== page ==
47 Depending on the specific context in which the term is used, “unexpended balance” may refer to the entire undisbursed balance or to the unobligated balance only. 22 Comp. Gen. 59 (1942). We use it here in the broader sense.
U.S. Government Accountability Office, Principles of Federal Appropriations Law, Third Edition, Volume I,, ch. 5, GAO-04-261SP, January. 2004), pp. 5-67 – 5-68.
OMB Circular No. A–11
[The below is an excerpt from OMB Circular No. A-11]
Preparation, Submission, and Execution of The Budget
Executive Office of the President Office of Management and Budget July 2017
(f) Unobligated balance
An unobligated balance consists of the cumulative amount of budget authority that remains available for obligation under law in unexpired accounts. This means that, unless the law expressly provides otherwise, rescissions and cancellations of unobligated balances apply only to unexpired amounts. In cases where rescissions or cancellations are determined to apply to expired amounts, such amounts would not count as discretionary offsets for appropriations.
In budget execution, both the unexpired, unobligated balances of budget authority at the start of the year, (which is available for new obligations) and the expired amounts (which are only available to cover upward adjustments to prior year obligations) are reported as budgetary resources.
In budget formulation, only the unexpired, unobligated balances brought forward are reported; expired balances available for adjustment only are not included. Unobligated balances carried forward must meet all of the following conditions:
– They are balances of budget authority that have never been obligated or that have been obligated and deobligated;
– They are balances of budget authority that do not expire at the end of the fiscal year;
– They do not include any amounts for: (1) indefinite appropriations, except available special and trust fund receipts; (2) indefinite borrowing authority; or (3) indefinite contract authority; and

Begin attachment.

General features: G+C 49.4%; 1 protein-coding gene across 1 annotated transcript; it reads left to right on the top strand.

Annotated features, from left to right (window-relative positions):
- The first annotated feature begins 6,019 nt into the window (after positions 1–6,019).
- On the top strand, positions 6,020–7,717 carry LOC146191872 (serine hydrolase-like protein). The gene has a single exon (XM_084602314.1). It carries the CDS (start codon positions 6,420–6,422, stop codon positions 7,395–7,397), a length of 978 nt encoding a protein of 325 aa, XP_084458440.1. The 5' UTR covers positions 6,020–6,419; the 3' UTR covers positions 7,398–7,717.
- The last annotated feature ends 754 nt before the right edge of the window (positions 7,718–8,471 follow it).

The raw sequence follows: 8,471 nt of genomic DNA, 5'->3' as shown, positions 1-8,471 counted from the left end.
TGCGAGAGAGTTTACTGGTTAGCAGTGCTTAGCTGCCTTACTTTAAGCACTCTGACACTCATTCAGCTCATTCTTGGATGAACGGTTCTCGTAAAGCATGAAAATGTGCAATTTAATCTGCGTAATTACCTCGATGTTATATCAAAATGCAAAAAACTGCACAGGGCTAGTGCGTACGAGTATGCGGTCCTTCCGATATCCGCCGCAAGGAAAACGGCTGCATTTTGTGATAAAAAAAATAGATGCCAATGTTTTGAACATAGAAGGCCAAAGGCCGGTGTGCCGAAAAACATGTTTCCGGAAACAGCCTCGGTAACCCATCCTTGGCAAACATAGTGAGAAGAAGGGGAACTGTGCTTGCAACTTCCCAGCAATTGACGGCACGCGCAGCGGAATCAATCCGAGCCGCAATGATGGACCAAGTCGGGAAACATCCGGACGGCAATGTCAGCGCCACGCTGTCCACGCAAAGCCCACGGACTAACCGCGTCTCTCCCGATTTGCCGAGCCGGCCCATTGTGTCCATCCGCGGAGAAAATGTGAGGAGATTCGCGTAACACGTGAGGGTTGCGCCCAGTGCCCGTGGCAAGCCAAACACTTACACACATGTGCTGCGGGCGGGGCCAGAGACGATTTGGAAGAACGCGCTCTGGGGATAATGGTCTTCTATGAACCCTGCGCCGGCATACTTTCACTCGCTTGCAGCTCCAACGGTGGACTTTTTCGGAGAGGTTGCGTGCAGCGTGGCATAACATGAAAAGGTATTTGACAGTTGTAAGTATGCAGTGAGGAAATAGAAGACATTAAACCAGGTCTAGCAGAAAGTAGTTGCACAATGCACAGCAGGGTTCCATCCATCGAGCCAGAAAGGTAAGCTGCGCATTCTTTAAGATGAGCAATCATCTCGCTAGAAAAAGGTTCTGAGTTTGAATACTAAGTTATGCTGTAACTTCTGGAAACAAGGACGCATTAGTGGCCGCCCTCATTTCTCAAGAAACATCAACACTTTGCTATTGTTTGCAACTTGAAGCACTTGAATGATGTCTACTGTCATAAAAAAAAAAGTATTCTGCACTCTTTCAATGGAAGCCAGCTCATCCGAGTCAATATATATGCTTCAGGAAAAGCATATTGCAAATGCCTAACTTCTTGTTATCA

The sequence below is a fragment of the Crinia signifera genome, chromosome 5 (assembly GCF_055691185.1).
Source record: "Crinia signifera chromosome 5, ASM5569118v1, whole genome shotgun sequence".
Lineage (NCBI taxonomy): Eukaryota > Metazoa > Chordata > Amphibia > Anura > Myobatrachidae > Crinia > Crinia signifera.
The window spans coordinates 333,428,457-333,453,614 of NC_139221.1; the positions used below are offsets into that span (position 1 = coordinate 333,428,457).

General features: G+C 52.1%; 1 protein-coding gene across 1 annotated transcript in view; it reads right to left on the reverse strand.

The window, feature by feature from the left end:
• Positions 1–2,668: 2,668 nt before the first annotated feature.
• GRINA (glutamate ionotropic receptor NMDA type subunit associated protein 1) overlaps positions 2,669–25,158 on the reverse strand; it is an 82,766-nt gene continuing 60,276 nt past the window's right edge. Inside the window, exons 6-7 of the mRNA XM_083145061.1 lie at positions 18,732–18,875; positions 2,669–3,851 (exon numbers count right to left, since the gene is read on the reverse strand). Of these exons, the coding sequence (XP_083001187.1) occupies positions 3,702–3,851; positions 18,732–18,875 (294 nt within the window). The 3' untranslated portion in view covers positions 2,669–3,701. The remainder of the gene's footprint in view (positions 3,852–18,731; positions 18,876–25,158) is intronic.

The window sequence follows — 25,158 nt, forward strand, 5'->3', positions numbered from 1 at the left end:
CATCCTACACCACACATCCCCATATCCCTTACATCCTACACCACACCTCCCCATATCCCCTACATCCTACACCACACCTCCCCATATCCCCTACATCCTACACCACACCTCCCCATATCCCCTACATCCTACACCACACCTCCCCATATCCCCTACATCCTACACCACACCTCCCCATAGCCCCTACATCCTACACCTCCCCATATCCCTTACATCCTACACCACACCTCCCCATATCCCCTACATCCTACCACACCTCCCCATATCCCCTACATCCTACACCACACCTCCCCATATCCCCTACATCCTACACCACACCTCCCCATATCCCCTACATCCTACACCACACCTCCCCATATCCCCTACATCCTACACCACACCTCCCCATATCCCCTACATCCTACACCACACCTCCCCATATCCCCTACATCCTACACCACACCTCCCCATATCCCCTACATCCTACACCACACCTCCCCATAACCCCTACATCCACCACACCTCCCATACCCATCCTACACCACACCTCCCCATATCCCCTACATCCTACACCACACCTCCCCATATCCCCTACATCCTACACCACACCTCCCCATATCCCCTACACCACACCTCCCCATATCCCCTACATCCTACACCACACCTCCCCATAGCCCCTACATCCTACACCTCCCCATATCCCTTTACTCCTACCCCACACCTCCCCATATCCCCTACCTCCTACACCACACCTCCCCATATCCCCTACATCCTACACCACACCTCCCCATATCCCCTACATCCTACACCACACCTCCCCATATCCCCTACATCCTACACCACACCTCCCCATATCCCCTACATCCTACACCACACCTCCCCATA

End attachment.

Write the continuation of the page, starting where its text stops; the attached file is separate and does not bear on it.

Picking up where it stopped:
The amount can be quantified by subtracting the obligations to date from the amount of budget authority provided (new budget authority and unobligated balances carried forward at the start of the year from the previous fiscal year). That is, the law providing the budget authority must have specified a definite amount or an indefinite amount based on the appropriation of collections from a specified source. “Such sums as may be necessary” cannot be quantified.
Unavailable special and trust fund receipts or unavailable offsetting collections should not be counted as budget authority and, therefore, there should be no unobligated balances as a result of them. Unavailable receipts are included in the special and trust fund receipts schedule (see section 86.4); unavailable offsetting collections are presented as a memorandum entry in the program and financing schedule (see section 82.18).
In budget schedules, such as the program and financing schedule, the unobligated balance carried forward at the end of a year is equal to the unobligated balance at the start of the next year.
The unobligated balances you report for the start and end of the past year must be consistent with the amounts reported in GTAS (see sections 82.11 and 82.12).
Page 18 of Section 20
OMB Circular No. A–11